current paths between the anodic and cathodic sites will be close to the surface
and electro-neutrality in solution will be established just a few microns above the
surface. Also, the existence of a layer of corrosion products can hinder the ionic
fluxes and make difficult its detection. More important, the formation of
corrosion products introduces an underestimation of the current that should be
measured. A fraction of the ions generated at the metal surface due to the
corrosion process, precipitates before detection by the SVET probe and gives an
underestimation of the true current.
Results show that, in optimal conditions, SVET can give accurate inhibition
efficiency. However, in other conditions, gross errors can be achieved. Analysis
must be done case by case. The images acquired in every SVET measurement
can anticipate the success of the inhibition efficiency calculated by SVET. At this
stage, it is clear that SVET measurements can provide quantitative information
on inhibition efficiency but the technique cannot completely replace the
traditional ways like EIS, polarization curves or mass loss determination.

52
A.C. Bastos et al. / Portugaliae Electrochimica Acta 26 (2008) 47-54

Table 2. Currents obtained from the SVET maps by different ways: maximum height of anodic peak (a), maximum height of cathodic peak (b),
integration of anodic currents (c), integration of cathodic currents (d), overall activity in electrode (e). Also included are the corresponding
inhibitive efficiency (IE) and the estimation deviation compared to EIS (ED).

Metal Solution a) b) c) d) e)

i IE ED i IE ED i IE ED i IE ED i IE ED
-2 -2 -2 -2 -2
(µA cm ) (%) (%) (µA cm ) (%) (%) (µA cm ) (%) (%) (µA cm ) (%) (%) (µA cm ) (%) (%)

Fe NaCl 23 0 ─ -16 0 ─ 1717 0 ─ -1329 0 ─ 3046 0 ─


BTA 43 -84.3 -730 -19 -19.2 -243 1470 14.4 +7 -1730 -30.3 -326 3201 -5.1 -138
Ce 2 91.8 -4.5 -1 93.6 -2.7 396 76.9 -20 -28 97.9 +2 424 86.1 -10.5

Zn NaCl 64 0 ─ -26 0 ─ 3490 0 ─ -2964 0 ─ 6454 0 ─


BTA 4 95.0 -4.7 -4 85.2 -14.4 273 92.2 -7.4 -550 81.4 -18.2 823 87.2 -12.4
Ce 5 93.1 -6.2 -1 96.4 -2.8 398 88.6 -10.7 -33 98.9 -0.3 431 93.3 -5.9

53
A.C. Bastos et al. / Portugaliae Electrochimica Acta 26 (2008) 47-54

Conclusions
The use of SVET to obtain the efficiency of corrosion inhibitors was analysed.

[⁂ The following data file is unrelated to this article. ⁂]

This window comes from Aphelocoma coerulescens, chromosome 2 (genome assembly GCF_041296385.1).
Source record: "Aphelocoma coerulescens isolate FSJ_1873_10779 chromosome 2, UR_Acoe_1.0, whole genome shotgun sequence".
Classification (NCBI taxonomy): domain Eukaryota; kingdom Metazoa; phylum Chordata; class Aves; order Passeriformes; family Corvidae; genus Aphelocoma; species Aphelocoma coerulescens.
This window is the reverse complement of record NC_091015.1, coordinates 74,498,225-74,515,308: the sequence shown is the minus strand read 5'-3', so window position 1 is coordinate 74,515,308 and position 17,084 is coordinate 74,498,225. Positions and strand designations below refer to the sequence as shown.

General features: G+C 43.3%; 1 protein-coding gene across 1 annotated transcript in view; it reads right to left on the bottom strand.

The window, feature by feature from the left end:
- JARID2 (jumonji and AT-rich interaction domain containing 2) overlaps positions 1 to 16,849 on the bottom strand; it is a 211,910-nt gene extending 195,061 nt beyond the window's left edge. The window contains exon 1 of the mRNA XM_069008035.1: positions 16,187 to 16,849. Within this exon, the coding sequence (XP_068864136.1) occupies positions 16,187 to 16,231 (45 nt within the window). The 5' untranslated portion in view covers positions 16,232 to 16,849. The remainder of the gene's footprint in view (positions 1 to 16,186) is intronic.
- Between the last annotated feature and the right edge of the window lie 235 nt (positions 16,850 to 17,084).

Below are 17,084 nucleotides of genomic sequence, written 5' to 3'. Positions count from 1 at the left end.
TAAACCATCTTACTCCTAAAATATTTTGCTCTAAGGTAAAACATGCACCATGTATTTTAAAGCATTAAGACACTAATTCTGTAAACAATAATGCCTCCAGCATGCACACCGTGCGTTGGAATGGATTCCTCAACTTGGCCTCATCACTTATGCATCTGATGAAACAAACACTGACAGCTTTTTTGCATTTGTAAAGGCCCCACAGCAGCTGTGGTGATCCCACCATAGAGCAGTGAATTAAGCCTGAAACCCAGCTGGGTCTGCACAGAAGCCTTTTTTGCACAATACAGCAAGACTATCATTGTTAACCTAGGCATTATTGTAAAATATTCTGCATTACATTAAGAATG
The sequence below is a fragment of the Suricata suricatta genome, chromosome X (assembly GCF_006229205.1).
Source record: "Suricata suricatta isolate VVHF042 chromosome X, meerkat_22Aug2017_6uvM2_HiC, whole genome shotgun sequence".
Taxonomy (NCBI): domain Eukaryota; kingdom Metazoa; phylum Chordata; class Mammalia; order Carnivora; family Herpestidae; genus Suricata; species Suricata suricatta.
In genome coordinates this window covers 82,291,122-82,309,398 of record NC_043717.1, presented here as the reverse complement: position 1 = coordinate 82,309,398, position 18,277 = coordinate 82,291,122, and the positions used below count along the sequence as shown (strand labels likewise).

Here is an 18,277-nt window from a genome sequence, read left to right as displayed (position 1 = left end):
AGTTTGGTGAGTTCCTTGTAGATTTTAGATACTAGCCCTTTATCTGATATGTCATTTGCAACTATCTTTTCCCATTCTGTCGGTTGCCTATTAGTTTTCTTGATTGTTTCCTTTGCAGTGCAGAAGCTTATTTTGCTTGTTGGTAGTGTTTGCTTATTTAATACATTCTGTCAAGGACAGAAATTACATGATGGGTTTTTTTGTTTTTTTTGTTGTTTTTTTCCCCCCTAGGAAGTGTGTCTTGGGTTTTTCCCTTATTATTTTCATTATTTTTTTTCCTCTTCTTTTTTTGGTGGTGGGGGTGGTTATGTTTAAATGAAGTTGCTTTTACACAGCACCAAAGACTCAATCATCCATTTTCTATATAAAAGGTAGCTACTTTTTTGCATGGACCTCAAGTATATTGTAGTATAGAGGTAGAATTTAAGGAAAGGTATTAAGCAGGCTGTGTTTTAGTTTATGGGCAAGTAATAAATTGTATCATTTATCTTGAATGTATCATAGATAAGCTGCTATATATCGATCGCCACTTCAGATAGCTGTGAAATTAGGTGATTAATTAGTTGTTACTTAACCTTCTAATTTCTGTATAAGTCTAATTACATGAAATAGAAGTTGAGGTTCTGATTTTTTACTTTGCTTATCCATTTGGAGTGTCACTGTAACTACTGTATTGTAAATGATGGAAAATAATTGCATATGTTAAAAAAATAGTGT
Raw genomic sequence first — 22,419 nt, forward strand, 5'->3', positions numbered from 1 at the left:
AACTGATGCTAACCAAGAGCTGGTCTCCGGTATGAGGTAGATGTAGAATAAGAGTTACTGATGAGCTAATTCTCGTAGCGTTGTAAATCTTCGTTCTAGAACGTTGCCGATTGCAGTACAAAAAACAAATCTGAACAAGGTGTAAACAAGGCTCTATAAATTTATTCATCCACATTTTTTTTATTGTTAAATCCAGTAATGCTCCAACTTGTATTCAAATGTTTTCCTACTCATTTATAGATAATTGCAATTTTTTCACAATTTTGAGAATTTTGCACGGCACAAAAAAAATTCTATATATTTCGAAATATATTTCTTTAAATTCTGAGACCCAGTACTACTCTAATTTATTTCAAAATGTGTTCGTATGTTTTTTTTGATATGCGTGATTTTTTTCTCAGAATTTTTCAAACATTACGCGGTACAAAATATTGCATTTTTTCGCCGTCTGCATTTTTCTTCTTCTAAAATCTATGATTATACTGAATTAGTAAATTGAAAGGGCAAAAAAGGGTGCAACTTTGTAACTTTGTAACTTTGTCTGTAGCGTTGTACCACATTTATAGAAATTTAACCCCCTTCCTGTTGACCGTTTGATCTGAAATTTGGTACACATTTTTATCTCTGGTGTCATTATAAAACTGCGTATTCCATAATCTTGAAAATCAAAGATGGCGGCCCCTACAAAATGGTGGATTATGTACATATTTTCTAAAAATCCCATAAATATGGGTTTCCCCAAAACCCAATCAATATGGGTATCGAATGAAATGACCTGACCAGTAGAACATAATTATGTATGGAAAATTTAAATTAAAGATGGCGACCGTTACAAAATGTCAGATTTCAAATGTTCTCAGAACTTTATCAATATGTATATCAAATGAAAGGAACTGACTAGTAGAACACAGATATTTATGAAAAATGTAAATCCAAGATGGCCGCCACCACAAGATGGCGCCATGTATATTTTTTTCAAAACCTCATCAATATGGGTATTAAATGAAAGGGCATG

Good correlation was encountered for high levels of inhibition. Discrepancies
existed when corrosion products were formed, leading to an underestimation of
the current put in play in the processes. Visual inspection of the samples may
identify the cases more susceptible to deviation. The approach discussed here can
be used to obtain more quantitative information from SVET measurements but
should not replace the traditional ways used to estimate the inhibition efficiency,
like EIS, polarization curves or mass loss determination.

Acknowledgments

A. C. Bastos and M. L. Zheludkevich thank Fundação para a Ciência e a


Tecnologia for post-doc grants.

References
1. H.H. Uhlig, Ed., The Corrosion Handbook, J. Wiley & Sons, New York,
1948, p. 909.
2. E. Barsoukov, J.R. MacDonald, Eds., Impedance Spectroscopy, 2nd ed.,
Wiley Interscience, New Jersey, 2005, p. 344.
3. O. Bluh, B. Scott, Rev. Sci. Instr. 21 (1950) 867.
4. L.F. Jaffe, R. Nuccitelli, J. Cell Biol. 63 (1974) 614.
5. P. Somieski, W. Nagel, J. Exp. Biol. 201 (1998) 2489.
6. H.S. Isaacs, G. Kissel, J. Electrochem. Soc. 119 (1972) 1628.
7. H.S. Isaacs, Y. Ishikawa, in Electrochemical Techniques for Corrosion
Engineering, R. Baboian, Ed., NACE, Houston, 1986, p. 22.
8. H.S. Isaacs, Corros. Sci. 28 (1988) 547.
9. K. Ogle, V. Baudu, L. Garrides, X. Philippe, J. Electrochem. Soc. 147
(2000) 3654.
10. J.L. Yao, B. Ren, Z.F. Huang, P.G. Cao, R.A. Gu, Zhong-Qun Tian,
Electrochim. Acta 48 (2003) 1263.
11. B.R.W. Hinton, L. Wilson, Corros. Sci. 29 (1989) 967.

54

Похожие интересы